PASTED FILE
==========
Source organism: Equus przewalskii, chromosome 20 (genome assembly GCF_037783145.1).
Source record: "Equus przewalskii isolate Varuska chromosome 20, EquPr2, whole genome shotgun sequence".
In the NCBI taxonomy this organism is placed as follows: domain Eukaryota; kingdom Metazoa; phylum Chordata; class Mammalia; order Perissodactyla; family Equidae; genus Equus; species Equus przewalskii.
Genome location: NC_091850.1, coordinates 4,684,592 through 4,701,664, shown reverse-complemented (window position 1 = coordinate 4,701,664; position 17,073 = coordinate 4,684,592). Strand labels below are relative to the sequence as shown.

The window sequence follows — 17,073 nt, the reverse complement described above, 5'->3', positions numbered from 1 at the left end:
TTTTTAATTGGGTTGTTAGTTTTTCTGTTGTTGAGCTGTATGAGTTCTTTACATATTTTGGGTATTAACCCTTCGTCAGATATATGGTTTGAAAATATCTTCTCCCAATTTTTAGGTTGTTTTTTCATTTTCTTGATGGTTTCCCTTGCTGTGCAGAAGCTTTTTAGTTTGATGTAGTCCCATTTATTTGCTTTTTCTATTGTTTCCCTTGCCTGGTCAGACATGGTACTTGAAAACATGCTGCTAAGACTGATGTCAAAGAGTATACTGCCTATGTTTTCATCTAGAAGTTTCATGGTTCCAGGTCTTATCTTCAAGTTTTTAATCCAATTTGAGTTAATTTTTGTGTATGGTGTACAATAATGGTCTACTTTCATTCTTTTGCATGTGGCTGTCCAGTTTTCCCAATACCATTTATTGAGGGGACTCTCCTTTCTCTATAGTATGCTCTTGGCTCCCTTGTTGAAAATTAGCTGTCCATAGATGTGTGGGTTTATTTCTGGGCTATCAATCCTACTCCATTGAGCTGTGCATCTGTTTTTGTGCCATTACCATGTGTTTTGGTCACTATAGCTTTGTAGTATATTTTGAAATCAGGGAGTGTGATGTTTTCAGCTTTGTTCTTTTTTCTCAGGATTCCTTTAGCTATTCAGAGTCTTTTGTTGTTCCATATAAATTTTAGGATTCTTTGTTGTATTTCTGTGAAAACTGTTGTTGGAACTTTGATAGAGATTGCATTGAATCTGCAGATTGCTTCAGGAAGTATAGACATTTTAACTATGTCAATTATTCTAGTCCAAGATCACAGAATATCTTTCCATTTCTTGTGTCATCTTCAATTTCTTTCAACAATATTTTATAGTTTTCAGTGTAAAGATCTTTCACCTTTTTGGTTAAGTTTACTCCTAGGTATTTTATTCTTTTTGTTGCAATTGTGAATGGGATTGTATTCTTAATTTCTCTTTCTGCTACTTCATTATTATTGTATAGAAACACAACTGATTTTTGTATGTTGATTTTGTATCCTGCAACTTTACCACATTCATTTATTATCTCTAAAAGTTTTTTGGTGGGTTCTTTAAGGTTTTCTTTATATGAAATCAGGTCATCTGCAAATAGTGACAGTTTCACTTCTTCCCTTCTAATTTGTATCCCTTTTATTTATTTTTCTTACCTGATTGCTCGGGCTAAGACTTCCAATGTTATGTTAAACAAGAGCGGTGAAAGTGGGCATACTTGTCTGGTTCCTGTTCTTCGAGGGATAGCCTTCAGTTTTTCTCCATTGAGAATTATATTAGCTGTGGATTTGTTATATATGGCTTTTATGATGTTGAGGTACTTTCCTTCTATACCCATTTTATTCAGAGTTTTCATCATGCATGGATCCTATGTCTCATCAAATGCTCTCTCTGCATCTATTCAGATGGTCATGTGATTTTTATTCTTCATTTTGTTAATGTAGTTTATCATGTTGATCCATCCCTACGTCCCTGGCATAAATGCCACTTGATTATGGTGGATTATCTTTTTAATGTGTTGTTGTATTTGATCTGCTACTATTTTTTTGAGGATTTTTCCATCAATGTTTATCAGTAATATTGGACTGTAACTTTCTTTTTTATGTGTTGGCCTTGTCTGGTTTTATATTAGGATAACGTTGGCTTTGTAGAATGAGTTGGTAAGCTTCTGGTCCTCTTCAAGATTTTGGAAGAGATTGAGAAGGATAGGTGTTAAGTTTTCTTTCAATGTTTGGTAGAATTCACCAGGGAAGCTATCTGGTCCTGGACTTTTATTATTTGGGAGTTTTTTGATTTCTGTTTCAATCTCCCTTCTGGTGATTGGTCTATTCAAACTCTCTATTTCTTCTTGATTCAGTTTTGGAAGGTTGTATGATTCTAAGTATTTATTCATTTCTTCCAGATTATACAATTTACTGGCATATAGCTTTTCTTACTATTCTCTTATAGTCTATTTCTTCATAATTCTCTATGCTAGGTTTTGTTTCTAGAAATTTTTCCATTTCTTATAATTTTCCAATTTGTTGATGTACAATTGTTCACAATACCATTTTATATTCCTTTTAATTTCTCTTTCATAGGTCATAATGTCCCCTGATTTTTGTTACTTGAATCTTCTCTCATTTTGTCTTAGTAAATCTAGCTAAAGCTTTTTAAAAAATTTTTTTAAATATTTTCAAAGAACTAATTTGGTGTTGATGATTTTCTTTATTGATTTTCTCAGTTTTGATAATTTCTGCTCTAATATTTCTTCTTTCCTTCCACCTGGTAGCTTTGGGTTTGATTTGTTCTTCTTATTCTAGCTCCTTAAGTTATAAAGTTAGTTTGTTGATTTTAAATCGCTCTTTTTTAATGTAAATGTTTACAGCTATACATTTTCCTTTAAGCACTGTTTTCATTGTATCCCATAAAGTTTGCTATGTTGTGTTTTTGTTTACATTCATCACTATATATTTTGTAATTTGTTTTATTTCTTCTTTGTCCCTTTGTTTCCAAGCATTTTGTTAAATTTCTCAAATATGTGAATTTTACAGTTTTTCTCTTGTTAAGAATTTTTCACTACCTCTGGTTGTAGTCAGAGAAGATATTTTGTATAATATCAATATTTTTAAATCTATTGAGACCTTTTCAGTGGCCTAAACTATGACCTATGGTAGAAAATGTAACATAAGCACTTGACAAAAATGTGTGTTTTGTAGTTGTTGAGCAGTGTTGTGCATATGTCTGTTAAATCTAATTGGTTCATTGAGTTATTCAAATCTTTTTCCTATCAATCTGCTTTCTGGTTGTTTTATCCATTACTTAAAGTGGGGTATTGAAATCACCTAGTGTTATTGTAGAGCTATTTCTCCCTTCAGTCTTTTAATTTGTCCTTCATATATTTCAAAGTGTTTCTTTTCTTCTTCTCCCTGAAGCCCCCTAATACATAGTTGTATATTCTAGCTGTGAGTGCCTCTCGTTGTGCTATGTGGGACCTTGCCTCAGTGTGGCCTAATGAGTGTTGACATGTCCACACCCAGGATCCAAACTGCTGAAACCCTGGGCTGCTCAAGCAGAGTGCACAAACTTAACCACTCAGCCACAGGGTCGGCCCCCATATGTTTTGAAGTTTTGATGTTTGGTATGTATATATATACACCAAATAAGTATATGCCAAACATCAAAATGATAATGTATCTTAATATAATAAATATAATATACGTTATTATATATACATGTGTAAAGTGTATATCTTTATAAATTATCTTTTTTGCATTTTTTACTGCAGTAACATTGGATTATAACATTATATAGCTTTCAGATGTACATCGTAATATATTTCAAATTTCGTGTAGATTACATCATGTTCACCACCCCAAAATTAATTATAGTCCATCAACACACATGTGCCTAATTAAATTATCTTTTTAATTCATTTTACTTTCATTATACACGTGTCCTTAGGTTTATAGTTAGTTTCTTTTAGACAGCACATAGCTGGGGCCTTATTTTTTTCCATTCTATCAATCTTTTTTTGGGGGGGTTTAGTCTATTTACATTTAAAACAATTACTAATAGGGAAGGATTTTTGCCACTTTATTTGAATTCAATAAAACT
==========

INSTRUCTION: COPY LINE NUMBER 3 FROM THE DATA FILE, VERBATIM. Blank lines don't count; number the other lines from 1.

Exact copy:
In the NCBI taxonomy this organism is placed as follows: domain Eukaryota; kingdom Metazoa; phylum Chordata; class Mammalia; order Perissodactyla; family Equidae; genus Equus; species Equus przewalskii.